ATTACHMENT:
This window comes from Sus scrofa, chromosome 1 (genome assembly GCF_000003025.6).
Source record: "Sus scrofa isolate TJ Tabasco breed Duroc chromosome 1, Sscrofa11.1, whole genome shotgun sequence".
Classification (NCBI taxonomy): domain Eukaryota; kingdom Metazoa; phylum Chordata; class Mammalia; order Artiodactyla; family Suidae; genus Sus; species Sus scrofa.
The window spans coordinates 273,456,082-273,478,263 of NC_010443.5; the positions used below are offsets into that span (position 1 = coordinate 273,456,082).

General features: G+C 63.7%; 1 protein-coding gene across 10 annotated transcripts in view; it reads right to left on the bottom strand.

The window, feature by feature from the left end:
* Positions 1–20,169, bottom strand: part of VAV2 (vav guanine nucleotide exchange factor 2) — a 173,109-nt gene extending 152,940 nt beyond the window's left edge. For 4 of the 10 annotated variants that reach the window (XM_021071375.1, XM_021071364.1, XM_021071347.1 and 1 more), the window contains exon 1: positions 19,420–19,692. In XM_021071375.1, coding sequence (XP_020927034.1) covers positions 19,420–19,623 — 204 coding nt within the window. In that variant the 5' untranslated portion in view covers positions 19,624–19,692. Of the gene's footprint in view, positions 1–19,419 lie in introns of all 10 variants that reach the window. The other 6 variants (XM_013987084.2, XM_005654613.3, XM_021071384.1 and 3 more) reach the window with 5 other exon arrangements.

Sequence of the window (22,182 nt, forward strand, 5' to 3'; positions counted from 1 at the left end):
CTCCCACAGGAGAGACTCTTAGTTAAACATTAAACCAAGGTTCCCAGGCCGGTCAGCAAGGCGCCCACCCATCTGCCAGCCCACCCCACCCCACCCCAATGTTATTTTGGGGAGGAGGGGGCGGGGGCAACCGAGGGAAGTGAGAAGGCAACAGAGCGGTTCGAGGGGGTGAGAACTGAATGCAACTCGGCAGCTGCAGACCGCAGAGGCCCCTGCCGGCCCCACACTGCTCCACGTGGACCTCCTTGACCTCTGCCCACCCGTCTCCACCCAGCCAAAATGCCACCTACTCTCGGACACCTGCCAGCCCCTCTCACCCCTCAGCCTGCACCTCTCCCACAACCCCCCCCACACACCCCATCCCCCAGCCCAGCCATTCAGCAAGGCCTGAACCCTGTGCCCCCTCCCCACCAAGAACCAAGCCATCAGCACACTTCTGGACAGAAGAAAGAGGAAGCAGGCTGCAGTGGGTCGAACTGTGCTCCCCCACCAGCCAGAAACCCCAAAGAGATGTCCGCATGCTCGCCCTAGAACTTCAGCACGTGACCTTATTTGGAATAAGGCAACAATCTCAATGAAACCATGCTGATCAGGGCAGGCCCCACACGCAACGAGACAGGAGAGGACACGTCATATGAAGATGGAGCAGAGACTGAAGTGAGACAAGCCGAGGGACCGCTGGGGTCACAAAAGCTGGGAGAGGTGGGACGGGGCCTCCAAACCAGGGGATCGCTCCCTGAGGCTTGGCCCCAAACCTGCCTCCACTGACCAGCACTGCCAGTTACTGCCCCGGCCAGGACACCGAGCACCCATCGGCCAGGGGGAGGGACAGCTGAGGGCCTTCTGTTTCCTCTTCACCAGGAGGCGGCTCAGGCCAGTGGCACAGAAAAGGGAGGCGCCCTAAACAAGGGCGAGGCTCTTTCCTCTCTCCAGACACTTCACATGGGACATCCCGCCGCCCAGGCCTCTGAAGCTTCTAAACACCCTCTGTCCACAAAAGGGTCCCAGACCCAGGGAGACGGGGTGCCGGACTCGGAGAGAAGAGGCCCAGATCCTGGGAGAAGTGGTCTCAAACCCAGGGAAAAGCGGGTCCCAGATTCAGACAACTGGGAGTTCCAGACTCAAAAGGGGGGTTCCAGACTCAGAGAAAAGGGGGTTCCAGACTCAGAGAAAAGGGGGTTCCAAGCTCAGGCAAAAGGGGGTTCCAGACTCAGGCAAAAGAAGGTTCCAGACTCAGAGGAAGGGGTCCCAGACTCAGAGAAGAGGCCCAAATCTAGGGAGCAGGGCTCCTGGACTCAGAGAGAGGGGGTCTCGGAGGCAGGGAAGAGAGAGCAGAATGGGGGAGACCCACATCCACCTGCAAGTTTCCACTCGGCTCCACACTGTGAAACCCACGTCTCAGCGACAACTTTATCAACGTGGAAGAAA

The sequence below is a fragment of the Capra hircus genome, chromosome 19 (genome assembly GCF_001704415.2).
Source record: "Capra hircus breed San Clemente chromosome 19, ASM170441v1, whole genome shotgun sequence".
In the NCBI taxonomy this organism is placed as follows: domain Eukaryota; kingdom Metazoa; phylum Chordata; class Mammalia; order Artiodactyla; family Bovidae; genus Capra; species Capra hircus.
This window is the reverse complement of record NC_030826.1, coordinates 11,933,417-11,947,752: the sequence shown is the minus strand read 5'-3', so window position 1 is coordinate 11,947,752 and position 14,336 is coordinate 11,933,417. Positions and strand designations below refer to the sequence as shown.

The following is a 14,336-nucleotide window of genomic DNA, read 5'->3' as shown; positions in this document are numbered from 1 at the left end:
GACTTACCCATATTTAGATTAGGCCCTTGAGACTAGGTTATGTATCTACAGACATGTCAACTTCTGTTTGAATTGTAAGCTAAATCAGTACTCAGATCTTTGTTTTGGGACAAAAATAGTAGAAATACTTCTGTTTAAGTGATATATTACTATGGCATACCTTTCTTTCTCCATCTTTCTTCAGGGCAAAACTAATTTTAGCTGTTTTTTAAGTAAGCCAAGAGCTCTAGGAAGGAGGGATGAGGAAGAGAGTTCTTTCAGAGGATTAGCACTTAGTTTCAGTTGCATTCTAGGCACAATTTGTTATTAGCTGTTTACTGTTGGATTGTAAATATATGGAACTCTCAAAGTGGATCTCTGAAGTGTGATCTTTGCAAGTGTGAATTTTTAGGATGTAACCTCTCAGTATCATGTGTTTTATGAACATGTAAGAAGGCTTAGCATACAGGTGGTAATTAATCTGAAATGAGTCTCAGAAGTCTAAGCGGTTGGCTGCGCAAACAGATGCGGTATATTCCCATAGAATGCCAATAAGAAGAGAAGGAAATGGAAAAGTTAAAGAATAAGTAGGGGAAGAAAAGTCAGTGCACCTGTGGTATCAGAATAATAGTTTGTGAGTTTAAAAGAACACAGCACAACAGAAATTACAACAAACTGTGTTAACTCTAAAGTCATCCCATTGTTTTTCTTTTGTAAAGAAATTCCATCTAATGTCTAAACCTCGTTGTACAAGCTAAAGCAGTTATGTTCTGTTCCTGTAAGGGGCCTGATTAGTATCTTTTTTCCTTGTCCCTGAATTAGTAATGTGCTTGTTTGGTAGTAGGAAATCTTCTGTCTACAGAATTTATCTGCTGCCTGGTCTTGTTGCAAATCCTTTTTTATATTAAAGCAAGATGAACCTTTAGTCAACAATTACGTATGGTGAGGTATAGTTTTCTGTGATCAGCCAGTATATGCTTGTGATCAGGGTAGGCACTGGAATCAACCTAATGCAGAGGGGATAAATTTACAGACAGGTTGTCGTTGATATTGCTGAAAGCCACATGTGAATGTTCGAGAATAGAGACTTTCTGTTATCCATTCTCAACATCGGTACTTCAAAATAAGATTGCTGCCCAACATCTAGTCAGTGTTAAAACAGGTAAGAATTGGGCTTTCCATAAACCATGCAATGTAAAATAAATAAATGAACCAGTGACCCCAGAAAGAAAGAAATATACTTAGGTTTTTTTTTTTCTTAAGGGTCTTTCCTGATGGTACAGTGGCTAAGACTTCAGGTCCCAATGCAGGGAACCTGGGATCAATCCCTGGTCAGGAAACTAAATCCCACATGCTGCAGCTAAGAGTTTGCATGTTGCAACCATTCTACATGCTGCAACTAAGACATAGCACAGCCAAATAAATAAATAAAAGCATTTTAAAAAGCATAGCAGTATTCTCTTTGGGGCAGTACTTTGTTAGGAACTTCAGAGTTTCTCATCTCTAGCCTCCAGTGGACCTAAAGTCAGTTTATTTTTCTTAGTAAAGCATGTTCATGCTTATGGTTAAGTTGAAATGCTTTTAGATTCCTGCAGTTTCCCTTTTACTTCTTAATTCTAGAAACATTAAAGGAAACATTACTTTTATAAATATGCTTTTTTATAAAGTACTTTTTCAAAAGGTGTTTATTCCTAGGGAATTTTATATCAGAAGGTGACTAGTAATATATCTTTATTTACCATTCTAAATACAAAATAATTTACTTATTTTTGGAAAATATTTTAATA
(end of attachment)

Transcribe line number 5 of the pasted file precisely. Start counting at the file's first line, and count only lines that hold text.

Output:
General features: G+C 63.7%; 1 protein-coding gene across 10 annotated transcripts in view; it reads right to left on the bottom strand.